Sunday, March 14, 1999 Published at 21:48 GMT
Charles thanked for Falklands comments
Charles lays a wreath, flanked by a guard of honour
The Prince of Wales has won praise in the Falklands for his controversial speech calling for better relations between the islanders and the people of Argentina.
At Stanley cathedral, the prince was thanked by the local vicar for his Buenos Aires speech in which he had called for understanding between Argentinians and the Falkland Islanders.
Poor weather meant the prince could not take a helicopter and he had to drive overland to visit Fitzroy and Goose Green battlefields and the British military cemetery at San Carlos Water.
He laid a wreath and stood for a minute's silence at the site of the battle for Goose Green.
Hundreds of Islanders greeted the prince on his arrival in the islands as he laid a wreath at a memorial in memory of the 258 Britons who died in the Falklands war seventeen years ago.
More than 250 British troops and 650 Argentines died in the short, bitter conflict which ended Argentina's invasion of the Falklands in 1982.
The Welsh Guards lost the most men of any regiment engaged in the Falklands conflict after the troop carrier HMS Sir Galahad was hit and set alight by an Argentine missile.
There are no plans for any formal speeches by the prince, with the aim of his visit being to meet as many of the 2,200 islanders face to face as possible.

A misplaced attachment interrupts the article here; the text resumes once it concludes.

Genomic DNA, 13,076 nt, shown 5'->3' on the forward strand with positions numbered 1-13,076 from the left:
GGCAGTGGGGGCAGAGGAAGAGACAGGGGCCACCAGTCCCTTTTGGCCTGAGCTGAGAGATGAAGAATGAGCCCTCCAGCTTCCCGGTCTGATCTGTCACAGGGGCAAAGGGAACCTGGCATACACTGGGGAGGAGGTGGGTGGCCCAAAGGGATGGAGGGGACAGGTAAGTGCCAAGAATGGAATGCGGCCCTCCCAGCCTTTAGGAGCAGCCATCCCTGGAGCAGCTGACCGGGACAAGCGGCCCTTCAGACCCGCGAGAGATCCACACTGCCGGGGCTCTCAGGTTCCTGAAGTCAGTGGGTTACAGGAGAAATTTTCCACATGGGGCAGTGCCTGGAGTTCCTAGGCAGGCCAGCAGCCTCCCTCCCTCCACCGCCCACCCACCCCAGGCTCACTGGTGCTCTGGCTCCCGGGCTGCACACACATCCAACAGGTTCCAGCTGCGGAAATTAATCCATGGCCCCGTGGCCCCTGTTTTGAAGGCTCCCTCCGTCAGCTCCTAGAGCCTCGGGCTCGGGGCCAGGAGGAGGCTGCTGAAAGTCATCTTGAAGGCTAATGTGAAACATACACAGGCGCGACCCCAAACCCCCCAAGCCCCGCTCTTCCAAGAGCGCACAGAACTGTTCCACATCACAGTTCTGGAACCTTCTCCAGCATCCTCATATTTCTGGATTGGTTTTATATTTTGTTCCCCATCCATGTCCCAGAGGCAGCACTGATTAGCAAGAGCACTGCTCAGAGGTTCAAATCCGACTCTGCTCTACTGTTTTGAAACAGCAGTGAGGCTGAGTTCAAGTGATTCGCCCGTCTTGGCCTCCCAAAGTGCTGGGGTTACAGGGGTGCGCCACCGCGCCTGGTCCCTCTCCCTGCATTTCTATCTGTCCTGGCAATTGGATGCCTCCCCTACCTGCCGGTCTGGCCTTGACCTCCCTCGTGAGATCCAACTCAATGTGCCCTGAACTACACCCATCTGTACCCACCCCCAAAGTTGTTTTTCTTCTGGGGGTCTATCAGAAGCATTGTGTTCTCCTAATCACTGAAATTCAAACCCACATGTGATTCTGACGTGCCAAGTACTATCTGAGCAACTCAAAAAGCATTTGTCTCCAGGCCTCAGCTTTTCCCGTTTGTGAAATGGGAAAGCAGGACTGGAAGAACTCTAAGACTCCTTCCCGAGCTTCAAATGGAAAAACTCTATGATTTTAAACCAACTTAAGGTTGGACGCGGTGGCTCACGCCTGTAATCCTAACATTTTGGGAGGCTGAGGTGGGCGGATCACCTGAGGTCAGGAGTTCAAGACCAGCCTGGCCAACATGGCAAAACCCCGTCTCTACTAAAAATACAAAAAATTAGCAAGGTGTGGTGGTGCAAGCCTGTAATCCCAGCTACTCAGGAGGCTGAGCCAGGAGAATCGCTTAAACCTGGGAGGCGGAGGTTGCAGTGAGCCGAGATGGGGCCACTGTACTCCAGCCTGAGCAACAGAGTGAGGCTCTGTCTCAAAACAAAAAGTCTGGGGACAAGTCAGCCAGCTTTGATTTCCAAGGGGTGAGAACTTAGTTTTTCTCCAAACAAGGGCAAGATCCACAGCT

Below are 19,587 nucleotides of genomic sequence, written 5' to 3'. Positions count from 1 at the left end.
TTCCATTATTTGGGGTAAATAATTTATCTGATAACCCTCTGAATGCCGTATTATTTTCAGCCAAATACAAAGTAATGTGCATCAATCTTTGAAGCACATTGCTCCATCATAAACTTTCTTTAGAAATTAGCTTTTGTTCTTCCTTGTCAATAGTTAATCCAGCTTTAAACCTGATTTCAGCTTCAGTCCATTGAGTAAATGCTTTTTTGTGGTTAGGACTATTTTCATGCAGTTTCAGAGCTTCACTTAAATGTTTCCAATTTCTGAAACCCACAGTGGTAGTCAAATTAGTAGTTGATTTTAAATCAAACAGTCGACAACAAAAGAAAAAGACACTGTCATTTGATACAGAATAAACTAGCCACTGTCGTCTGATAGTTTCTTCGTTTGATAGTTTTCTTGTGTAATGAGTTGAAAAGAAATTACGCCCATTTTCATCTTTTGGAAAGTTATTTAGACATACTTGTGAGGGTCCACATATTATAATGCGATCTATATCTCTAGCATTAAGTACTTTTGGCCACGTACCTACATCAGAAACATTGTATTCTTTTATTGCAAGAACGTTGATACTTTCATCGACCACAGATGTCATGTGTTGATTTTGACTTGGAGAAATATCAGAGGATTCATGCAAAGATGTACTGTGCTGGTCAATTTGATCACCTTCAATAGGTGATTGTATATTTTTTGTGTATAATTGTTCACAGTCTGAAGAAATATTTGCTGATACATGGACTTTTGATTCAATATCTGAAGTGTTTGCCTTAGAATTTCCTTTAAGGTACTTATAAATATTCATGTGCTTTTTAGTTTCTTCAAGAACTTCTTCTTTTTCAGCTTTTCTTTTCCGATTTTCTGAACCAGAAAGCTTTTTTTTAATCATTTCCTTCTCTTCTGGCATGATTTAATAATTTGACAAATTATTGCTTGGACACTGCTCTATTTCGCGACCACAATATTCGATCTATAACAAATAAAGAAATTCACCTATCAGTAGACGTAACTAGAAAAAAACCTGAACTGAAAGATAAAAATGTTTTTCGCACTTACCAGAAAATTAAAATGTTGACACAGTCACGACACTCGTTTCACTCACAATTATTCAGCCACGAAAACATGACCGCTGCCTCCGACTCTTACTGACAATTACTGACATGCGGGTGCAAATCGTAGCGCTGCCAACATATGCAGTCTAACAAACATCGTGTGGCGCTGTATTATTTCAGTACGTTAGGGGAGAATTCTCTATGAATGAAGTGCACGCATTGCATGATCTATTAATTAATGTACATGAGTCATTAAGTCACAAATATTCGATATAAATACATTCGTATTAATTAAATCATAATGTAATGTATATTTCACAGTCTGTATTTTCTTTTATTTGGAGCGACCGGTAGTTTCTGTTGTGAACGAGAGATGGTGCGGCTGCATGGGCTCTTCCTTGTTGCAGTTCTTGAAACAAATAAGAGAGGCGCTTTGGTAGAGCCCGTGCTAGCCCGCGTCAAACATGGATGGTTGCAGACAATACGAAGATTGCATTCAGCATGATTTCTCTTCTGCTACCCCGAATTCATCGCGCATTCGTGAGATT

The trip to the Falkland Islands is the last leg of Charles's eight-day trip to Latin America - a trip that has been dogged by the issue of sovereignty over the islands.
During his visit to Argentina, riot police in the capital Buenos Aires had to use tear gas and water cannon to disperse hundreds of demonstrators angry at the prince's visit.
Sovereignty has been an area of controversy between the two countries since before the Falklands conflict, but in recent years they have agreed to put the dispute aside and concentrate on closer links in other areas, like trade.
The Falkland Islands still refuse to admit Argentine nationals except for visits to war graves, although that stance may soften after a recent gesture of goodwill by Argentina to help remove 18,000 mines left over from the conflict.
Charles also visited Uruguay on his trip, between leaving Argentina and arriving in the Falklands.
His last engagement there was to watch an exhibition football match between the Uruguayan Under-20 side and a national youth team at the country's national stadium.
It is hoped that Uruguay, winners and hosts of the first World Cup in 1930, will back England's bid to host the 2006 event.